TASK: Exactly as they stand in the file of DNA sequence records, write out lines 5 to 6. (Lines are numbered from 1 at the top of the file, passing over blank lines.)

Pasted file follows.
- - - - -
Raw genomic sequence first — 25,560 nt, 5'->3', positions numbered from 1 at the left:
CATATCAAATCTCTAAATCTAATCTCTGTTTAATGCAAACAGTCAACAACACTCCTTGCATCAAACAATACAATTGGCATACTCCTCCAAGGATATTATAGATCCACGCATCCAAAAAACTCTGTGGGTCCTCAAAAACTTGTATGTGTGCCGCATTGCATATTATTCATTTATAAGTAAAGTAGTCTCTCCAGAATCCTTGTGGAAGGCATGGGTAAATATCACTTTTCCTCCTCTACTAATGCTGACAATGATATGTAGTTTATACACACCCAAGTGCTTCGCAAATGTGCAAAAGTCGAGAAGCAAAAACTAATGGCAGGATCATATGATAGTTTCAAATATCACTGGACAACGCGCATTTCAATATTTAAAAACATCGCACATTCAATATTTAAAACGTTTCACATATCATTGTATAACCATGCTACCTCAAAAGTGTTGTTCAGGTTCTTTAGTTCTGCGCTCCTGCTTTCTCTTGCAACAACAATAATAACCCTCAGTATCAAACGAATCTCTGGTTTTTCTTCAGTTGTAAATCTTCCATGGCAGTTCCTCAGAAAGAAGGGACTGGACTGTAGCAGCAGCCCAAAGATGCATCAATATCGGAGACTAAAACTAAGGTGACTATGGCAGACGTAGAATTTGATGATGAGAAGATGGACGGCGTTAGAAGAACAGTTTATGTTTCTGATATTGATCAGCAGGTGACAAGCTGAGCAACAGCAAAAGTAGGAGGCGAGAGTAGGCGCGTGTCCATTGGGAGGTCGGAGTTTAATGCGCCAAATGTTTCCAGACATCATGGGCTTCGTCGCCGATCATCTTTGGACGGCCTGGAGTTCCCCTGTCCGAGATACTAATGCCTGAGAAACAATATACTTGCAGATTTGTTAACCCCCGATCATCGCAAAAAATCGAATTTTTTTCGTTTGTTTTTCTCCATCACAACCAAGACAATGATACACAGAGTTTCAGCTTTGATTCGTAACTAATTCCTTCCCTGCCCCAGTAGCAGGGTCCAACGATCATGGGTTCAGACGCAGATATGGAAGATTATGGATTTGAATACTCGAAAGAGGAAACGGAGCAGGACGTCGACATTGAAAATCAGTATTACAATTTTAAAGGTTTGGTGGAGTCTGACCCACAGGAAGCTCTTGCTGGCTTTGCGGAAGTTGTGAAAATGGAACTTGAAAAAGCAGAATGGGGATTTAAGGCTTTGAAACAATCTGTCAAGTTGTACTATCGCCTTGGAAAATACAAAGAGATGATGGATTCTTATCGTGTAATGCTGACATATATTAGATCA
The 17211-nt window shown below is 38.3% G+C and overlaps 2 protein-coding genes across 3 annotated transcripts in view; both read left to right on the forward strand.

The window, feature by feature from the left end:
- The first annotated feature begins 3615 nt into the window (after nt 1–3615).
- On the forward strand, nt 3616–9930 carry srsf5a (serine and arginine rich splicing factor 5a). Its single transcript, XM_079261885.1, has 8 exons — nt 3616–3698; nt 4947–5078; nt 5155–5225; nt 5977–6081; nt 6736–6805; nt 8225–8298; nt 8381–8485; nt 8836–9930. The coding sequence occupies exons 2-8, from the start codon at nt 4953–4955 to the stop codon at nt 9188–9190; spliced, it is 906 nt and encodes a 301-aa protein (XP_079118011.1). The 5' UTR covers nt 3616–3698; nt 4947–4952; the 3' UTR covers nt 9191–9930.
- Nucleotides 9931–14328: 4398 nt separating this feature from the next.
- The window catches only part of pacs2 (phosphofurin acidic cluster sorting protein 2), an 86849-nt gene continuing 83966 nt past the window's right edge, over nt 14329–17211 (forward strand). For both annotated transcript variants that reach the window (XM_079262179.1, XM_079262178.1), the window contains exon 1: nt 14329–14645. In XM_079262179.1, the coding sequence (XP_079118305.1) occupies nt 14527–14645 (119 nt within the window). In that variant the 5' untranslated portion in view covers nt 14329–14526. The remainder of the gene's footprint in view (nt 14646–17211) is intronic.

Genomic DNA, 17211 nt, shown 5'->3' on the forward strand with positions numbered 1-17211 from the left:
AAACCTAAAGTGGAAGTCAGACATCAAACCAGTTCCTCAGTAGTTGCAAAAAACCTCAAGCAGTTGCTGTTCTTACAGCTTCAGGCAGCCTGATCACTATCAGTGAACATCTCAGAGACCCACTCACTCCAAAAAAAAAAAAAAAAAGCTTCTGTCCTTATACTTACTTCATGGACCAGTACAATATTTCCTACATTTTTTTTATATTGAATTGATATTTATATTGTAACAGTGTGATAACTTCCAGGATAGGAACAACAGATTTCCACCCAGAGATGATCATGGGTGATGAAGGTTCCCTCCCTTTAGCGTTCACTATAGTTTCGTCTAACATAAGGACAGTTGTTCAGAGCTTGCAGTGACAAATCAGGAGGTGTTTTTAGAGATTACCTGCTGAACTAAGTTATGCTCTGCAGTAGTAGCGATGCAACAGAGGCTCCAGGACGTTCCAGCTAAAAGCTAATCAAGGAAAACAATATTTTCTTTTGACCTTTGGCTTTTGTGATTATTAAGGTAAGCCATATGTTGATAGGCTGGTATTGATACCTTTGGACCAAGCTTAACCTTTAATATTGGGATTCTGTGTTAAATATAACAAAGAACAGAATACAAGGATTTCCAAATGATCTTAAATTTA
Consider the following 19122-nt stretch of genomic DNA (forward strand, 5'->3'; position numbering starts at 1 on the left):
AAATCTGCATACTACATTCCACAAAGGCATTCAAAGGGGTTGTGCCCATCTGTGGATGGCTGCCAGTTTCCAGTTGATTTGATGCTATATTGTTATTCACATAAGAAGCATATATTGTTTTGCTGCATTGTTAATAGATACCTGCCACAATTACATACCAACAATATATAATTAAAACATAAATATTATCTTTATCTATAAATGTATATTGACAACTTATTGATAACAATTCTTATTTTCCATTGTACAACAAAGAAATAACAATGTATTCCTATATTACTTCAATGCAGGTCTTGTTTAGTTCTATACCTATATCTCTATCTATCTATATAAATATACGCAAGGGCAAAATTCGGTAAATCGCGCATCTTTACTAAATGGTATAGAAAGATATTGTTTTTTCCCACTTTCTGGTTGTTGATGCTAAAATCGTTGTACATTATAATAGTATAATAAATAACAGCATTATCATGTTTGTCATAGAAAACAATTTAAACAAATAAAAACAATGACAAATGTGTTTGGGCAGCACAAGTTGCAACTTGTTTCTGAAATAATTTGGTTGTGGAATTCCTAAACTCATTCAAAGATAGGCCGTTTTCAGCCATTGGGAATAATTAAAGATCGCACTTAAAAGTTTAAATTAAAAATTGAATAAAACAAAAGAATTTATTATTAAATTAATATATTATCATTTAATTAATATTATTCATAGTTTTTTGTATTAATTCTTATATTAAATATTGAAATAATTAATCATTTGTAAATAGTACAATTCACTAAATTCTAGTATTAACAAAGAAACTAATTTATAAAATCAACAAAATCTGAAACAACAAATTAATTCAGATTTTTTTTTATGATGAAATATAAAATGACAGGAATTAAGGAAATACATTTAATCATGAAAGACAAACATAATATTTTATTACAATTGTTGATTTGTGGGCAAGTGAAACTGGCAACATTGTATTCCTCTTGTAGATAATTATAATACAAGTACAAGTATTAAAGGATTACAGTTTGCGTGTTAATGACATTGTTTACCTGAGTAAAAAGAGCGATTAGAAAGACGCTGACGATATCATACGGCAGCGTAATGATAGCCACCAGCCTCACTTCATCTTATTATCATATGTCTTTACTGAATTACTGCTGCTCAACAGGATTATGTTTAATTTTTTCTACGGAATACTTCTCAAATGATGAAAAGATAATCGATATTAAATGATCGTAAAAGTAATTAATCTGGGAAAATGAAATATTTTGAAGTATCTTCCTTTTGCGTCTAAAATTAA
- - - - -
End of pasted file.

- The first annotated feature begins 3615 nt into the window (after nt 1–3615).
- On the forward strand, nt 3616–9930 carry srsf5a (serine and arginine rich splicing factor 5a). Its single transcript, XM_079261885.1, has 8 exons — nt 3616–3698; nt 4947–5078; nt 5155–5225; nt 5977–6081; nt 6736–6805; nt 8225–8298; nt 8381–8485; nt 8836–9930. The coding sequence occupies exons 2-8, from the start codon at nt 4953–4955 to the stop codon at nt 9188–9190; spliced, it is 906 nt and encodes a 301-aa protein (XP_079118011.1). The 5' UTR covers nt 3616–3698; nt 4947–4952; the 3' UTR covers nt 9191–9930.